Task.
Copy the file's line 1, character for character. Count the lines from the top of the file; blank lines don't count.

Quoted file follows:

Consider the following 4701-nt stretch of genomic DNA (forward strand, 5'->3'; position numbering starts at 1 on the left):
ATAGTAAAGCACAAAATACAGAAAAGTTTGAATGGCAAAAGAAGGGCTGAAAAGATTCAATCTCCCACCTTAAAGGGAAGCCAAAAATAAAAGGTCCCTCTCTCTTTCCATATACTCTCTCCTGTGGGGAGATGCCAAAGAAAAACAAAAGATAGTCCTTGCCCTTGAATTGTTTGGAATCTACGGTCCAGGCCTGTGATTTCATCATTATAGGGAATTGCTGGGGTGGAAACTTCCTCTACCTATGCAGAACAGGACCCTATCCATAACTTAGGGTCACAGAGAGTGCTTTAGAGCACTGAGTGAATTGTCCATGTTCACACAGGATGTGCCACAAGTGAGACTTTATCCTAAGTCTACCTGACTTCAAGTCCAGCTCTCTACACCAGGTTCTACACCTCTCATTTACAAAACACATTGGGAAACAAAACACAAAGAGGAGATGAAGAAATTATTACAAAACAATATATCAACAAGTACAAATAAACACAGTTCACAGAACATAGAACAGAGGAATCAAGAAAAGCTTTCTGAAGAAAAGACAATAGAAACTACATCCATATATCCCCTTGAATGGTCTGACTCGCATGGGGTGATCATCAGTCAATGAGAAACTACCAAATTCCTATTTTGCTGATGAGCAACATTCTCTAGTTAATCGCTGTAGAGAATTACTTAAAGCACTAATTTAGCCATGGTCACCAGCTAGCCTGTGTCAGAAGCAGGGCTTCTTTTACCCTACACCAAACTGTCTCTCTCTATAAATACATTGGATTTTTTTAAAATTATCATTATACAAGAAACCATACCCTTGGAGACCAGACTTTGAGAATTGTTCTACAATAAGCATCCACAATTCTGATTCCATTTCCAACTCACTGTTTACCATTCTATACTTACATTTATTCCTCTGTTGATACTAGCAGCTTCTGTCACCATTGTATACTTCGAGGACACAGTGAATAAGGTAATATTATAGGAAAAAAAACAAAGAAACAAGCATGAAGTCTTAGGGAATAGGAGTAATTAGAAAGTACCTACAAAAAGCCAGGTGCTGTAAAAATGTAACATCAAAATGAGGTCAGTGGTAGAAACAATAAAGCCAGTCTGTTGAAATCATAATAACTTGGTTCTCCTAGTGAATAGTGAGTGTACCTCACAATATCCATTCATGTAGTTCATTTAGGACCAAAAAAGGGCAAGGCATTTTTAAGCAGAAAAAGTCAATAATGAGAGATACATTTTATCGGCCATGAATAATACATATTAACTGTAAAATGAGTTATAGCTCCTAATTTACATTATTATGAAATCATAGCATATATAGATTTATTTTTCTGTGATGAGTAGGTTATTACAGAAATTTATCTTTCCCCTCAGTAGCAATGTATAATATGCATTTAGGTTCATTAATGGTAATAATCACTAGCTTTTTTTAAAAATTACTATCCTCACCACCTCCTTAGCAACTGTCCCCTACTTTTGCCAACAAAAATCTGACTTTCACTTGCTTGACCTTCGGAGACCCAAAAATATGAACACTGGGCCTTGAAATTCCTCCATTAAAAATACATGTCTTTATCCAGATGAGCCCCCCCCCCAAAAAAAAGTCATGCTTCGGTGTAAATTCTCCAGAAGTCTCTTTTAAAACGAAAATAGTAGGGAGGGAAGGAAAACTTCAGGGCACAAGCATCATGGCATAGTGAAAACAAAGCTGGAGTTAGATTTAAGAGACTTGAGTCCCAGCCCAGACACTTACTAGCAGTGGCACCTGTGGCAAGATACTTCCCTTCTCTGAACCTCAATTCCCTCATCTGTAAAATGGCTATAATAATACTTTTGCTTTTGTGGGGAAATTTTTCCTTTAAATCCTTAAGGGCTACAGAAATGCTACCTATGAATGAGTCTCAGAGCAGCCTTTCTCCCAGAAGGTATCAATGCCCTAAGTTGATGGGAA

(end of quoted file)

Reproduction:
Consider the following 4701-nt stretch of genomic DNA (forward strand, 5'->3'; position numbering starts at 1 on the left):